What Prevents You From Getting Baptized?
“Look! A body of water; what prevents me from getting baptized?”—ACTS 8:36.
1. What was happening on the road between Jerusalem and Gaza?
JEHOVAH’S angel had spoken, and something noteworthy was taking place on the desert road between Jerusalem and Gaza. Seated in a moving chariot was an Ethiopian reading the Scriptures. Soon another man was running alongside the vehicle. “Do you actually know what you are reading?” he asked. “Really,” responded the Ethiopian, “how could I ever do so, unless someone guided me?” That guidance was provided by Philip the evangelizer, who had been sent by the angel. Once aboard the chariot, Philip started with a prophecy penned by Isaiah and declared “the good news about Jesus.”
2, 3. (a) How did the Ethiopian respond to the good news? (b) What questions does this incident raise?
2 At one point along the road, the Ethiopian exclaimed: “Look! A body of water; what prevents me from getting baptized?” At that, he commanded the chariot to halt. Both men entered the water and Philip baptized him. Then Jehovah’s spirit led the evangelizer elsewhere, and the Ethiopian went his way rejoicing.—Acts 8:26-39.
3 If you are associating with Jehovah’s Witnesses but have not been baptized, these events may prompt you to ask: Why was the Ethiopian baptized so quickly? How should baptism be performed? Of what is it a symbol? And what prevents me from getting baptized?
Not Baptized Too Soon
4. Who was this Ethiopian?
4 Since the Ethiopian “had gone to Jerusalem to worship,” he was a circumcised Jewish proselyte. He was a “eunuch” but not in a fleshly sense, for sexually mutilated men were excluded from the Israelite congregation. (Deuteronomy 23:1) In his case, “eunuch” denoted an officer, for he was ‘a man in power under Queen Candace of the Ethiopians and was over all her treasure.’—Acts 8:27.
5. Why could the Ethiopian eunuch be baptized so quickly?
5 The Ethiopian was a man of the nations. Since he had been converted to the Jewish religion, however, he could be baptized as a disciple of Christ before the Kingdom message went to uncircumcised Gentiles like Cornelius in 36 C.E. As a Jewish proselyte, the Ethiopian knew about God and His Word, though he needed spiritual help. So Philip was directed to preach to this man and could baptize him before the good news went to Gentiles.
Early Christian Baptism
6. How was the Ethiopian baptized, and why do you so answer?
6 How was the Ethiopian baptized? The word “baptize” comes from the Greek term ba·ptiʹzo, meaning “dip, plunge.” A form of the same word is used for “plunge” at 2 Kings 5:14 in the Greek Septuagint. And it is noteworthy that the Ethiopian requested baptism when he and Philip came to a “body of water.” For the baptism, they “went down into the water,” afterward coming “up out of” it. (Acts 8:36-39) Therefore, the Ethiopian eunuch was baptized by being immersed in water.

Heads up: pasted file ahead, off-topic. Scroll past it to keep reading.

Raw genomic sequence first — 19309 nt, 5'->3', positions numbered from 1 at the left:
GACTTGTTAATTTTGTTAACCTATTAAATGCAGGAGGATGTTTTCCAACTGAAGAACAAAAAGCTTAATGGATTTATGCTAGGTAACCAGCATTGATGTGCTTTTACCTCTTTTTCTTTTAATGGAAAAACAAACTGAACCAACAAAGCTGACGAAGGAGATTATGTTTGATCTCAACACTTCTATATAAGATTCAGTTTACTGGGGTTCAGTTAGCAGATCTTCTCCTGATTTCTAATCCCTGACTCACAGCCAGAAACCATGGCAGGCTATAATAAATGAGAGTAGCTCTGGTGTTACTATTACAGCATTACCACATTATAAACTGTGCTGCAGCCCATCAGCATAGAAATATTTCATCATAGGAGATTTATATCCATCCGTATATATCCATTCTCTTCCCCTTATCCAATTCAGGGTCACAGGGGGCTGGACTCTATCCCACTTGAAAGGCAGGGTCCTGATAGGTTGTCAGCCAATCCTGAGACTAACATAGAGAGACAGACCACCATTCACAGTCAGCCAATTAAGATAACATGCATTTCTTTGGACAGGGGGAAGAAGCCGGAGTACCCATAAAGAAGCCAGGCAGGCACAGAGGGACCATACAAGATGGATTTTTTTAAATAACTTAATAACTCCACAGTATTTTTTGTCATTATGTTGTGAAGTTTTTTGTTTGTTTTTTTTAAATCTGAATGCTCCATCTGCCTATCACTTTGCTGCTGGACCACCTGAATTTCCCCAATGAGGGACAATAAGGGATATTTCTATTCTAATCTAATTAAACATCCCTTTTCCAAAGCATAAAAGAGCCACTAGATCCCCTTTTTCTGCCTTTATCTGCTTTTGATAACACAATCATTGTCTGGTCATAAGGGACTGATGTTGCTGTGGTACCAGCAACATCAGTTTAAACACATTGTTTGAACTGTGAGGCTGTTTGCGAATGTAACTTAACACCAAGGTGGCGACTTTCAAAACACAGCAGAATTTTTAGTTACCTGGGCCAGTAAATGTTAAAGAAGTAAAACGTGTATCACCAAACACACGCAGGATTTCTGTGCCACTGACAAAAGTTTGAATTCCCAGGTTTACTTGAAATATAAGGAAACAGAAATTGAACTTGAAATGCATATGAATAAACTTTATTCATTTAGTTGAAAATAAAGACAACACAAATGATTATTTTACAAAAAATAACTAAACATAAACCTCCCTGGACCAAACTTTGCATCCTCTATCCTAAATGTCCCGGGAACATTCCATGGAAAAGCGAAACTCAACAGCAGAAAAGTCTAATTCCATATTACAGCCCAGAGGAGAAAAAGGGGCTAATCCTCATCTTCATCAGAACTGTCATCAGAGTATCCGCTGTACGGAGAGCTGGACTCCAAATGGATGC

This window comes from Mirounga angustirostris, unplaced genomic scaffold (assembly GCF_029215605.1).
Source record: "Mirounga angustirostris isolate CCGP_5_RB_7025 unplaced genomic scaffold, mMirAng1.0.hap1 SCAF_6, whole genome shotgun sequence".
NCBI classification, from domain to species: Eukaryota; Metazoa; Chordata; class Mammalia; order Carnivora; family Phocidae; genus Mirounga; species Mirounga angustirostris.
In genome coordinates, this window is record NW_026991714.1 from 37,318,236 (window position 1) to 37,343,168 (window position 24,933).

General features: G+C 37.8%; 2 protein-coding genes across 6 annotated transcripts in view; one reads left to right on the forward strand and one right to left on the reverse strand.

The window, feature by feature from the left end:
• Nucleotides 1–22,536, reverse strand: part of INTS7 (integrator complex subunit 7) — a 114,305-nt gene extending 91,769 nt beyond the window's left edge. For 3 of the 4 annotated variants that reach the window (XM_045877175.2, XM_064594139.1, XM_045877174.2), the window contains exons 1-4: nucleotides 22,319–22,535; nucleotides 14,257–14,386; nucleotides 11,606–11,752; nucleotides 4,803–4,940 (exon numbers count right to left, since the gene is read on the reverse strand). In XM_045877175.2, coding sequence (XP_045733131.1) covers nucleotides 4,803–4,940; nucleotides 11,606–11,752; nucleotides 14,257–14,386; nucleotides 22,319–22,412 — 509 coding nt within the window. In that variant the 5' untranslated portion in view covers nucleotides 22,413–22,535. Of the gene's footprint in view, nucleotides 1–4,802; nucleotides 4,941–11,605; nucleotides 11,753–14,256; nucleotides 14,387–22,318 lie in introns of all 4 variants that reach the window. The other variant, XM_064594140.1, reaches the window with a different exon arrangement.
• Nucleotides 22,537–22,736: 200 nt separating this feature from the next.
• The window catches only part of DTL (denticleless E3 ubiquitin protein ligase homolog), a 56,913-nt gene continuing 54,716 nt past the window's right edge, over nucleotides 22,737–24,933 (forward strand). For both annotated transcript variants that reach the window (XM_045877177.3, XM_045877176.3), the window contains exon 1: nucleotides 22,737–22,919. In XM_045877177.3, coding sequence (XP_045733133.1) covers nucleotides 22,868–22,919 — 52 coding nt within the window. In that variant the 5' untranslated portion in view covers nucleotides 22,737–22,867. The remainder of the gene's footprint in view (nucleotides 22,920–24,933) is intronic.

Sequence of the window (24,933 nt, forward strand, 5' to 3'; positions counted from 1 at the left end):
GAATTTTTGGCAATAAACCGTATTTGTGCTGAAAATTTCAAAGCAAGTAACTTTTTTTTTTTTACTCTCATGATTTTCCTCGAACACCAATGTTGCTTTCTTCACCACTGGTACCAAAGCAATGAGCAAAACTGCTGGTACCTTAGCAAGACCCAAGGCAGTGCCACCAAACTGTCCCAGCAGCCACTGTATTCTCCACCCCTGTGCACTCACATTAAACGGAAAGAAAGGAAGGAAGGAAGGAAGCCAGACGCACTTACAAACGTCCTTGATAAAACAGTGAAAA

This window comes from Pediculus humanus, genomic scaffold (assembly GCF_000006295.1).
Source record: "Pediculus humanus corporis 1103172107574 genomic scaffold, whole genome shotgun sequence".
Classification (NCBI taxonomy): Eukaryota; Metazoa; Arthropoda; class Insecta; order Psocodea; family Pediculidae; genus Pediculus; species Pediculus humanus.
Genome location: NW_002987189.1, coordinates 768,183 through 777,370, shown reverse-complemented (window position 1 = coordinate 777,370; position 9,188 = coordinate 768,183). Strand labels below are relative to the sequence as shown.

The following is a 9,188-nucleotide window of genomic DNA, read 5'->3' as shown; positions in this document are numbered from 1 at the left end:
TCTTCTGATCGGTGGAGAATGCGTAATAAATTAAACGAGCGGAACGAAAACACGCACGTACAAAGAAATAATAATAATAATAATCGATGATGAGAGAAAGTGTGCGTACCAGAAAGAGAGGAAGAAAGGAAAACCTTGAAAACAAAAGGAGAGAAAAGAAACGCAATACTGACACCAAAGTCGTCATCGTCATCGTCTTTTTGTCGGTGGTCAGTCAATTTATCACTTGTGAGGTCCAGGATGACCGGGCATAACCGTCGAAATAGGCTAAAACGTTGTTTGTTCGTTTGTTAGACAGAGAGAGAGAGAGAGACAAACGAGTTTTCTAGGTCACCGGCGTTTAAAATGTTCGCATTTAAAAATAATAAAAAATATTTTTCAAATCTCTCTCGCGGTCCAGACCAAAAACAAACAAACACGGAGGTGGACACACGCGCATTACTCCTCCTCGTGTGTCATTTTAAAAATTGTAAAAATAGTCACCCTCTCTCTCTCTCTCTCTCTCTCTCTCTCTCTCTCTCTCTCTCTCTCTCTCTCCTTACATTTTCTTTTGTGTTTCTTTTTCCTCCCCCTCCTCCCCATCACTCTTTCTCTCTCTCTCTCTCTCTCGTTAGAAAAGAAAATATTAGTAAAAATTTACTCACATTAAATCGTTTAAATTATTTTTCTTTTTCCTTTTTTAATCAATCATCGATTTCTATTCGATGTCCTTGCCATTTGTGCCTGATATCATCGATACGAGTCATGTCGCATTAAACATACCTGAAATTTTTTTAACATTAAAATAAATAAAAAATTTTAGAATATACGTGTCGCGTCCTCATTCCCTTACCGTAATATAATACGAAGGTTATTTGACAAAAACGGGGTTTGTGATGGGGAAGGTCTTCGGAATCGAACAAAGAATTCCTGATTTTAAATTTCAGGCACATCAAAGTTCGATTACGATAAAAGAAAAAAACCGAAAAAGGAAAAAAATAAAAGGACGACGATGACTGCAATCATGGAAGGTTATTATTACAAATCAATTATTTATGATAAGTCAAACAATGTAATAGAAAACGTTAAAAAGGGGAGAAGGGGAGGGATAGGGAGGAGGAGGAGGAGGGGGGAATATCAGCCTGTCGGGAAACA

7. What precedent was there for baptism by water immersion?
7 Jesus himself was baptized by undergoing water immersion. Thus, after his baptism in the Jordan River, it is said that he “came up from the water.” (Matthew 3:13, 16) In fact, as a suitable place to perform baptisms, John the Baptizer had chosen a location in the Jordan Valley near Salim. Why? “Because there was a great quantity of water there.” (John 3:23) The Scriptures therefore authorize baptism in a body of water.
8. Regarding baptism, what can we conclude from practices of the Pharisees and other Jews?
8 We can draw some sound conclusions regarding baptism if we consider customs of the Pharisees and other Jews. The Gospel writer Mark said: “When back from market, they do not eat unless they cleanse themselves by sprinkling [Greek, ran·tiʹzo]; and there are many other traditions that they have received to hold fast, baptisms [ba·pti·smousʹ] of cups and pitchers and copper vessels.” (Mark 7:3, 4) These men sanctimoniously sprinkled themselves before eating when they returned from the market. But they baptized, or immersed in water, the various objects they used during meals.
9. What did Tertullian say about baptism?
9 Even after apostasy had made inroads, the church father Tertullian (c. 160-230 C.E.) said concerning baptism: “There is absolutely nothing which makes men’s minds more obdurate than the simplicity of the divine works which are visible in the act, when compared with the grandeur which is promised thereto in the effect; so that from the very fact, that with so great simplicity, without pomp, without any considerable novelty of preparation, finally, without expense, a man is dipped in water, and amid the utterance of some few words, is sprinkled, and then rises again, not much (or not at all) the cleaner, the consequent attainment of eternity is esteemed the more incredible.” Note that Tertullian said, “a man is dipped in water . . . and then rises again.”
10. What do scholars say about the earliest mode of Christian baptism?
10 Scholars also show that Christians originally baptized people by total immersion in water. A noted French encyclopedia says: “The first Christians received baptism by immersion everywhere water was found.” And The Catholic Encyclopedia states: “The most ancient form usually employed was unquestionably immersion.”—Volume II, page 261 (1907 edition).
To Teach and Baptize
11. Jesus gave his disciples what commission?